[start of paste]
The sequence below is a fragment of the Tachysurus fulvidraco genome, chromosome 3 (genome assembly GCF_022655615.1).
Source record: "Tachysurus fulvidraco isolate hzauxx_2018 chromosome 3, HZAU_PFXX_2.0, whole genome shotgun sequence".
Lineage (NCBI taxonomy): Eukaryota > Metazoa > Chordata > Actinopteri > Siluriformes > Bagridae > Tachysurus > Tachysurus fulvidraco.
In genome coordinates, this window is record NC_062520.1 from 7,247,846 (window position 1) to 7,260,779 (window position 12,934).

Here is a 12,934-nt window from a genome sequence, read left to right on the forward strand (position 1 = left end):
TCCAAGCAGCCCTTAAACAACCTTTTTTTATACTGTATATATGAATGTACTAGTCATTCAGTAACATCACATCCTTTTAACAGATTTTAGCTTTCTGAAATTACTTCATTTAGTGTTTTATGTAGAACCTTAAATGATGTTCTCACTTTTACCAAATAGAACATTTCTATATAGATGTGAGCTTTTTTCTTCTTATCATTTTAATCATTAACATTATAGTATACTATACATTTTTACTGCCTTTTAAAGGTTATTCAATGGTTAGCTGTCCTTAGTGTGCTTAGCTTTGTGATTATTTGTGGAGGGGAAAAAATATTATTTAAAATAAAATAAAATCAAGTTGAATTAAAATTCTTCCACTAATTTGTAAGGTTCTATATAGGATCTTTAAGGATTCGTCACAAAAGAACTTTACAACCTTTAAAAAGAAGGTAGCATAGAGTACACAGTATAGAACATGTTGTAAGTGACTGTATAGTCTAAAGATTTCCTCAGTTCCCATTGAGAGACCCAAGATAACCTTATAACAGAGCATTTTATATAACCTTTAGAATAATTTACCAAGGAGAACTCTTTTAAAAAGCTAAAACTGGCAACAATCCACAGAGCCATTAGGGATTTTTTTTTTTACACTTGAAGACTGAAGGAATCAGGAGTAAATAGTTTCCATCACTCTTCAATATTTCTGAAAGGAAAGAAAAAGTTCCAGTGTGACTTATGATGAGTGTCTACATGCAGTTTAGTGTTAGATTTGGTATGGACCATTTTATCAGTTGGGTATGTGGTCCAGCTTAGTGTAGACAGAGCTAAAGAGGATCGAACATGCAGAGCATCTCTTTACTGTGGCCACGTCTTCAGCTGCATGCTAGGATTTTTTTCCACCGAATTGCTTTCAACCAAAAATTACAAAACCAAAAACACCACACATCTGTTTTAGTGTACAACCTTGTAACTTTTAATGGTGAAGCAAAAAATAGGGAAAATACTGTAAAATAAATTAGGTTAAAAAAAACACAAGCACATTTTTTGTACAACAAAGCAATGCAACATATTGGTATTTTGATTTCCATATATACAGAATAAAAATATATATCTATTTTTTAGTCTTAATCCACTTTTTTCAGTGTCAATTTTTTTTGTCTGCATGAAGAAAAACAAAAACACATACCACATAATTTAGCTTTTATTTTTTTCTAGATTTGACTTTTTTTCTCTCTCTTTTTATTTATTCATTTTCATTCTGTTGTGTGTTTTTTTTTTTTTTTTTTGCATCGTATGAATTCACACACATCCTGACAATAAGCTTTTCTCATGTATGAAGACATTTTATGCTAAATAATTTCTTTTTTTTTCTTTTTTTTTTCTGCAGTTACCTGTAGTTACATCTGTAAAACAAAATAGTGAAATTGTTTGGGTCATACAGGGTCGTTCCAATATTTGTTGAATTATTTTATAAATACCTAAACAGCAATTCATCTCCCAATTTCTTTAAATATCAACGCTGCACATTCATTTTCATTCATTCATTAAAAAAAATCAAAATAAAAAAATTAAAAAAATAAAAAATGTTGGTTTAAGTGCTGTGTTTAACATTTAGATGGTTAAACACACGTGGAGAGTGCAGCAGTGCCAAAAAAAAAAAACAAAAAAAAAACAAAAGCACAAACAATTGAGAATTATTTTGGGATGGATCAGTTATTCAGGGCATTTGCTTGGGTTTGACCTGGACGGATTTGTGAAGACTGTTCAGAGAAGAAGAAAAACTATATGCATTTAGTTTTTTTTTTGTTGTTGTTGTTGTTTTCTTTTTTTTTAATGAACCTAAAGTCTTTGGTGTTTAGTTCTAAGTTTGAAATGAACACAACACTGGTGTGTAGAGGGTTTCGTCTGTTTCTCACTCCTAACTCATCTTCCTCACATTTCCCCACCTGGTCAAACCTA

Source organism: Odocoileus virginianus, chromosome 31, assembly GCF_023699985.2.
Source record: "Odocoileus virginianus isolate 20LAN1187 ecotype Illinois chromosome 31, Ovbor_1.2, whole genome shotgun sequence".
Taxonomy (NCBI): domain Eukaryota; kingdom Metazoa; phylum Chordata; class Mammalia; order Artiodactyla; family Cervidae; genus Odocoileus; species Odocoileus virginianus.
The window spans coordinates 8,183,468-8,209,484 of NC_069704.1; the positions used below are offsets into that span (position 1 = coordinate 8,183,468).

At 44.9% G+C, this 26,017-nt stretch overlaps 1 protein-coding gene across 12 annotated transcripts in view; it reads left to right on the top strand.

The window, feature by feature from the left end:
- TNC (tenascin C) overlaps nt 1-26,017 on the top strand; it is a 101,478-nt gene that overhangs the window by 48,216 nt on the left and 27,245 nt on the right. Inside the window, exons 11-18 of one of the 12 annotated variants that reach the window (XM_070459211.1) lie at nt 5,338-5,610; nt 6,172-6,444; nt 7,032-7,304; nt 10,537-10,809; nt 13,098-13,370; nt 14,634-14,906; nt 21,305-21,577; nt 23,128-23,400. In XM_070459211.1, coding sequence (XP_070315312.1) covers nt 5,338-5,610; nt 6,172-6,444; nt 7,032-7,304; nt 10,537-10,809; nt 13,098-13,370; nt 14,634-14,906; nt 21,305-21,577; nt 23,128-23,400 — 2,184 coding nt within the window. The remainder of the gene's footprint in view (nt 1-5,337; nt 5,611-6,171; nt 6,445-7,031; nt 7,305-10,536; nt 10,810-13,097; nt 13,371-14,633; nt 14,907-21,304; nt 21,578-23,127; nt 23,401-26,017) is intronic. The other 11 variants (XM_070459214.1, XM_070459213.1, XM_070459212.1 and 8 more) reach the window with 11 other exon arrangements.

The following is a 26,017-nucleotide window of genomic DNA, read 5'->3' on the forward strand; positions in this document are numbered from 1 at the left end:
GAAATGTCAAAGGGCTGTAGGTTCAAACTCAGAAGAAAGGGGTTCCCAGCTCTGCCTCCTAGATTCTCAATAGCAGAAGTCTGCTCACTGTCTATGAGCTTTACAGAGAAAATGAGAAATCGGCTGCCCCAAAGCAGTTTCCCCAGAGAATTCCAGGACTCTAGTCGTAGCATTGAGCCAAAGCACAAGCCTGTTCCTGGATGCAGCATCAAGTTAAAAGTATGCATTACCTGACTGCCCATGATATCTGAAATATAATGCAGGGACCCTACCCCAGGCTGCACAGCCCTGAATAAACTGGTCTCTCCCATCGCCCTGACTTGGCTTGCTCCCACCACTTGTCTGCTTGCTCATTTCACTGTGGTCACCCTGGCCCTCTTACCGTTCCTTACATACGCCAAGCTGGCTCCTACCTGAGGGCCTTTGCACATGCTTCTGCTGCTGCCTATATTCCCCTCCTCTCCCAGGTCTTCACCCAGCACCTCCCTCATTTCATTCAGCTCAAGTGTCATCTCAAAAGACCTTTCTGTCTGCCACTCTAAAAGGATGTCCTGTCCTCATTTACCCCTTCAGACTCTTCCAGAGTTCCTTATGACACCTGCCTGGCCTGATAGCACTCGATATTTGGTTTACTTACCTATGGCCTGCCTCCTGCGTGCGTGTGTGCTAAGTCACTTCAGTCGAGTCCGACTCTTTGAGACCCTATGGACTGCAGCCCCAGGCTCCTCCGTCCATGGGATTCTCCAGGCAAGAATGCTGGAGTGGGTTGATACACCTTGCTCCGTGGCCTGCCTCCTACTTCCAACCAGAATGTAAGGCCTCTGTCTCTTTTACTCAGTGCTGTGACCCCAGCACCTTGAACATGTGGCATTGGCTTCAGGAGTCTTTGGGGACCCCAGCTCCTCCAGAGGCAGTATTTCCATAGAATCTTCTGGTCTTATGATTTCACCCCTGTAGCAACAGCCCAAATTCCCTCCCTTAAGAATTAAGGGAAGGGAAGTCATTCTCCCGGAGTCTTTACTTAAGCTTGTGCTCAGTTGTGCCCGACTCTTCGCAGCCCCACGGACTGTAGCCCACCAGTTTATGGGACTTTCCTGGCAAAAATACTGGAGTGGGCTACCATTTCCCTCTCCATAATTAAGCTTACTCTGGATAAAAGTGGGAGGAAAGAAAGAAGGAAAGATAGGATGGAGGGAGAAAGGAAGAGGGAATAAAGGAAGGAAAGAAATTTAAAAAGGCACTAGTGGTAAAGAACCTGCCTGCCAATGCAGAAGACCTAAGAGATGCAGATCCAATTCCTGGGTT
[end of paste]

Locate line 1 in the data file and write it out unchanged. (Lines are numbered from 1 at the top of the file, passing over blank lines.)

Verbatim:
The sequence below is a fragment of the Tachysurus fulvidraco genome, chromosome 3 (genome assembly GCF_022655615.1).